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Edinburgh Law School Legal Studies Research Paper Series - September 2020

Wed 9 September 2020

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The latest in the Legal Studies Research Paper Series (Vol. 8, No. 4: Sep 8, 2020) from Edinburgh Law School is now available.

View the full Edinburgh Law School Legal Studies Research Paper Series on SSRN

Papers include: 

Narrative Devices: Neurotechnologies, Information, and Self-constitution 

Edinburgh School of Law Research Paper No. 2020/11

Emily Postan, Edinburgh Law School

Abstract: This article provides a conceptual and normative framework through which we may understand the potentially ethically significant roles that information generated by neurotechnologies about our brains and minds may play in our construction of our identities. Neuroethics debates currently focus disproportionately on the ways that third parties may (ab)use these kinds of information and, in particular, putative threats to ‘neuro-privacy’. These debates occlude interests we may have in whether and how we ourselves encounter information about our own brains and minds. This gap is not yet adequately addressed by most allusions in the literature to potential identity impacts. These lack the requisite conceptual or normative foundations to explain why we should be concerned about such effects or how they might be addressed. This article addresses this gap by presenting a normative account of identity as constituted by embodied self-narratives. It proposes that information generated by neurotechnologies can play significant content-supplying and interpretive roles in our construction of our self-narratives. It argues, to the extent that these roles support and detract from the coherence and inhabitability of our self-narratives, access to information about our brains and minds engages non-trivial identity-related interests. These claims are illustrated using examples drawn from empirical literature reporting reactions to information generated by implantable predictive BCIs and psychiatric neuroimaging. The article concludes by highlighting ways in which information generated by neurotechnologies should be governed so as to protect information subjects’ interests in developing and inhabiting their own identities.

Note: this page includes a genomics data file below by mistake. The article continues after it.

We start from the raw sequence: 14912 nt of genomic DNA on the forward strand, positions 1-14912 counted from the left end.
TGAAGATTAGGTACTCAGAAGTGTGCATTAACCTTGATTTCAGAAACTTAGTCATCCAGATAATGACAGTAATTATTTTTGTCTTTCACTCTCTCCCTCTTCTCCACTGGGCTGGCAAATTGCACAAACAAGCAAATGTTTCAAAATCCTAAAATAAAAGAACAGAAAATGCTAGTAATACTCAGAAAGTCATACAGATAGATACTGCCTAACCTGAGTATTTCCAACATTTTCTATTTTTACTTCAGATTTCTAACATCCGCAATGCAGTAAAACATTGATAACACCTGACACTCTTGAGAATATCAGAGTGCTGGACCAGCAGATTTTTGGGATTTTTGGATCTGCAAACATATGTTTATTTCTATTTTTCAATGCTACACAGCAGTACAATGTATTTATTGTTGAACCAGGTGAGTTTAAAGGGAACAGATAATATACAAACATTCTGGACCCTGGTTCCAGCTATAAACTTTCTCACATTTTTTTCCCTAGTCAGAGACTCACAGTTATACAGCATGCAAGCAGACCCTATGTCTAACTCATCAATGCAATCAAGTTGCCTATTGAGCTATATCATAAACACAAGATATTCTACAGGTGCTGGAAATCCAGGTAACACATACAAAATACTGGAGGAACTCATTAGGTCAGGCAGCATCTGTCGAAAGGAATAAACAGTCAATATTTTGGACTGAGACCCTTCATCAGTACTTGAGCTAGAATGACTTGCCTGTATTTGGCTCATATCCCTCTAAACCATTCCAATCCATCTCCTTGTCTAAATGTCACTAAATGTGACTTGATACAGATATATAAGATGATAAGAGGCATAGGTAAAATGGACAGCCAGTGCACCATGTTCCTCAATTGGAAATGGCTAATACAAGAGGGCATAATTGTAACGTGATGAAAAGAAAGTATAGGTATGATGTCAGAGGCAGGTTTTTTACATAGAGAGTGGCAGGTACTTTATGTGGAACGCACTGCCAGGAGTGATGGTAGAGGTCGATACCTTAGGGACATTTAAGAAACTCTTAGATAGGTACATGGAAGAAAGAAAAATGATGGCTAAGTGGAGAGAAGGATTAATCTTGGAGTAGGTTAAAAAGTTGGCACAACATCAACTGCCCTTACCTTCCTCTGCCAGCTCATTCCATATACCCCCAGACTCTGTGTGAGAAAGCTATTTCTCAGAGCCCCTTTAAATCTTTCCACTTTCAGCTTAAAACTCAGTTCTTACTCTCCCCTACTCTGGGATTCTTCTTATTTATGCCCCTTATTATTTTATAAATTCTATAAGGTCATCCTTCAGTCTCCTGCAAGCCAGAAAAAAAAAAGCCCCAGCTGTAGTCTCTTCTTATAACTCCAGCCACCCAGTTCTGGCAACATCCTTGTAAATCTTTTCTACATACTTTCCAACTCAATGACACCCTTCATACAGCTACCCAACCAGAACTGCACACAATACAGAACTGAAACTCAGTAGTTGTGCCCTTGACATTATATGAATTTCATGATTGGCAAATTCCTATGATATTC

Postal Delivery of Illegal Consignments into Scotland: Dataset Description

Edinburgh School of Law Research Paper No. 2020/12

Ben Matthews, Edinburgh Law School; Susan McVie, Edinburgh Law School; Chris Dibben, School of Geosciences, University of Edinburgh; Ben Collier, University of Cambridge